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ARTS, SCIENCES, LITERATURE, HISTORY, POLITICS AND
BROUGHT DOWN TO THE PRESENT TIME;
A COPIOUS COLLECTION OF ORIGINAL ARTICLES
THE BASIS OF THE SEVENTH EDITION OF THE 'GERMAN
E. WIGGLESWORTH AND T. G. BRADFORD.
CAREY AND LEA.
BY G. & C. & H. CARVILL-IN BOSTON BY
CARTER & HENDEE.
Entered, according to the Act of Congress, in the year 1832, by
CAREY AND LEA, In the Clerk's office of the District Court of the Eastern District of Pennsvlvania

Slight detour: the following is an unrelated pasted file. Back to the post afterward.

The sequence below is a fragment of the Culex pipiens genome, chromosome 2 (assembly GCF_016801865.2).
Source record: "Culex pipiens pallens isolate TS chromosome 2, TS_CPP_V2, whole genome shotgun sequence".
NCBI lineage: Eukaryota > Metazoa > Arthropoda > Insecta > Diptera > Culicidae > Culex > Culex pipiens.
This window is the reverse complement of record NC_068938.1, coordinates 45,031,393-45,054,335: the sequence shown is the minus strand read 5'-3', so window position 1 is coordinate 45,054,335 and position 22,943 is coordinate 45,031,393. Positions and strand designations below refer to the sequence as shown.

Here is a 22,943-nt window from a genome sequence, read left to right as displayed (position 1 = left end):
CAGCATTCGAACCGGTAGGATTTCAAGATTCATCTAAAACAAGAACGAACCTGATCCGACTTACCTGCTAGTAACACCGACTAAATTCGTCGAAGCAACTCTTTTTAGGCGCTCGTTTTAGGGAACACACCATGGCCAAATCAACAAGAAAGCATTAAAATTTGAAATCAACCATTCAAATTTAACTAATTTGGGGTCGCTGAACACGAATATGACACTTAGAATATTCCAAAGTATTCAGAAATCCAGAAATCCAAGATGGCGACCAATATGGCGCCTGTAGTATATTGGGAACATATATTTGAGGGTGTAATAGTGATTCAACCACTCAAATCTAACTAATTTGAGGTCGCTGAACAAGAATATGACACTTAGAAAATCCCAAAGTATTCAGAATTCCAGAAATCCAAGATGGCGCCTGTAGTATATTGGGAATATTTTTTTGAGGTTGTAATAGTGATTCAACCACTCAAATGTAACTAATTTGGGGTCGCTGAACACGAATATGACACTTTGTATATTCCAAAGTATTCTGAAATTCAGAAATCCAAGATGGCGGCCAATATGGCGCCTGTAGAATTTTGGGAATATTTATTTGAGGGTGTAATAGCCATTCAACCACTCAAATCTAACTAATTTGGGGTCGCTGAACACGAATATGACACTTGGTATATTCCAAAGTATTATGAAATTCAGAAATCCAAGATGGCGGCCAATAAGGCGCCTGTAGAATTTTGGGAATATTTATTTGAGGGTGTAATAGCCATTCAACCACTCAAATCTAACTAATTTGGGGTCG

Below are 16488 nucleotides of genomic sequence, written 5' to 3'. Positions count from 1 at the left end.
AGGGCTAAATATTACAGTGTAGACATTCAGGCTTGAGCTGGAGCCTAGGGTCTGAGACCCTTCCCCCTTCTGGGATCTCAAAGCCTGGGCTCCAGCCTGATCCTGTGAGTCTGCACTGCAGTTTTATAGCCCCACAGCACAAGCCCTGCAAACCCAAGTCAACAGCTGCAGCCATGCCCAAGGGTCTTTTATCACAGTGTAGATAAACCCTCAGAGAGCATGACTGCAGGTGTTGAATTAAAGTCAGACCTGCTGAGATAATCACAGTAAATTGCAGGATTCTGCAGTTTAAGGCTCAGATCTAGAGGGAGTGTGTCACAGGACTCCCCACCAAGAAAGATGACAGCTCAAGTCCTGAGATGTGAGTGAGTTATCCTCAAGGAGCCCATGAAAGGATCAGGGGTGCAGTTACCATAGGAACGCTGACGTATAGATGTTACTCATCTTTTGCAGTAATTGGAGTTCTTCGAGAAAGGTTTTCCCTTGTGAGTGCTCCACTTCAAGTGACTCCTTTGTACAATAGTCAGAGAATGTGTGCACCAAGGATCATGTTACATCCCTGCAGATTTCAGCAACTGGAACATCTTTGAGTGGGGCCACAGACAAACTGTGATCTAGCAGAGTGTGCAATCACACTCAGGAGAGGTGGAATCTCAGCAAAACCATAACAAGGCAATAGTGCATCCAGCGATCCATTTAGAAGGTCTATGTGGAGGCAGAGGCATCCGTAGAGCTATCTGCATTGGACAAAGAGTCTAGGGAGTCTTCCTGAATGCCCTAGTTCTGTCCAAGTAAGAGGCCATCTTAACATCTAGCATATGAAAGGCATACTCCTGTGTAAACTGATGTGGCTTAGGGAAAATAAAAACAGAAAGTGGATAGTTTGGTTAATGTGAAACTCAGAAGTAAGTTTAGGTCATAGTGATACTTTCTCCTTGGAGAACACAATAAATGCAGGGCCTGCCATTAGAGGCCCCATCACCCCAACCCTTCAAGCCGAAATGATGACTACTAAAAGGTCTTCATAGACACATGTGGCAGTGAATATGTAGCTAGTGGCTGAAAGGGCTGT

MONOTHEISM; the belief in, and wor “to the unknown God,” mentioned in the ship of a single God, opposed to a plural- Acts of the Apostles, is also a proof of the ity of gods (polytheism). The most prevalence of the same feeling. Reflectancient written records (the Bible), and ing minds, too, were always found, who the traditions of the most ancient nations, deviated from the national polytheism, as give us cause to regard this religion (in an the heathen philosophers, Parmenides, imperfect state indeed) as the oldest and Socrates, Plato, &c., and many later Plaoriginal religion. The Mosaic annals tonists, the Egyptian philosopher Psamspeak of God as the Creator of heaven mon, who, according to Plutarch (Life of and earth ; and the ancient doctrines of the Alexander), inculcated the doctrine that Bramins speak of a single divine nature God is the general Father of all men, holding preeminence over the three other choosing the best of them for his chilprincipal divinities, which are to be re- dren. The history of the Hebrews afgarded, as it were, as the three chiel ener- fords the most striking instance of the gies of a supreme God, viz. of the Para- preservation of monotheism amid the brama, who is fully and clearly set forth, corruptions of paganism. Notwithstandwith all the attributes of divinity. The ing the errors into which they were freChaldeans,also, besides the light which they quently led by the example of the nations opposed to darkness, believed in a higher around them, they still preserved the idea increate light, which is eternal, almighty, of one God, the Creator of heaven and wise and good, and from which first pro- earth, till, from their view of Jehovah, ceeded the corporeal light. The Persians whom they regarded and adored, for the placed above their Ormuzd and Ahriman most part, only as the original God of the iheir Zeruanon Akherme, and the eternal chosen people, was unfolded the purer word. Even the Egyptians had, in their and more comprehensive monotheism of Eikton, a Supreme Being, at least for their Christianity. secret religion. All the different my- MONOTHELITE. (See Maronites.), thologies have, among the host of gods MONROE, James, one of the presidents with which they people heaven and earth, of the U. States, was born April 28, 1758, some supreme God, inore or less defined, in Westmoreland county, Virginia, on the but, in every ease, distinguished above thé Potomac, on land of which, a century and others. And in every instance we see, a half before, his ancestor, who first miin these mythologies, the gods gradually grated to this country, was the original multiplied, as man departed, farther and grantee. He was educated at William farther, from the simple and original reve- and Mary college, and, in 1776, entered lation, till lost in the multitude of deified the revolutionary army as a cadet. He personifications which he had himself cre- was soon after appointed a lieutenant, and, ated; but even in the case of the most in the summer of that year, marched to refined polytheism, there always remains New York, and joined the army under the an idea of something more powerful, to command of general Washington. He which even the gods are subject, as the was engaged in the battle of Harlem Fate of the ancients. The altar at Athens, Heights, in that of White Plains, in the retreat through the Jerseys, and in the greatest consequence to this country, as it attack on Trenton. In the last, he was in terminated in the acquisition of Louisiana. the vanguard, and received a ball through In the same year, he was appointed ininhis left shoulder. For his conduct in this ister to London, and the next year to action, he was promoted to a captaincy. Spain. In 1806, in conjunction with the General Wilkinson, in his Memoirs, bears late William Pinkney, he was appointed strong testimony to the gallantry and zeal minister to London, where he pursued the of Mr. Monroe, in the New Jersey cam- negotiations with the Fox ministry. Mr. paign. He was soon after appointed aid Monroe, having been prominently brought to lord Sterling, and served in that capacity forward as a candidate for the presidency, during the campaigns of 1777 and 1778, as successor to Mr. Jefferson, had an opand was engaged in the actions of Bran- tion given him to remain at the court of dywine, Germantown and Monmouth. London, or return. He returned, but soon He distinguished himself in these actions. after withdrew from the canvass. In By entering the family of lord Sterling, he 1810, he was again elected a member of lost his rank in the line, which he was the assembly of Virginia, and, in a few anxious to regain; but, as this could not weeks after the meeting of that body, govbe regularly done, Washington recom- ernor of that state. Nov. 26, 1811, he was mended him to the legislature of ginia, appointed secretary of state. The war dewho authorized the raising of a regiment, partment being in a very embarrassed state, and gave him the command. In the ex- on the departure of its head, general Armhausted state of Virginia, colonel Monroe strong, Mr. Monroe undertook it, and made failed to raise his regiment, and therefore extraordinary and very useful exertions to resumed the study of the law, under the help the war on the lakes, and the dedirection of Thomas Jefferson, then gov- fence of New Orleans. After he had reernor of Virginia. He was active as a duced to order the war department, he volunteer in the militia, in the subsequent resumed the duties of the department of invasions of Virginia, and, in 1780, visited state, which he continued to exercise unthe southern army, under De Kalb, as a til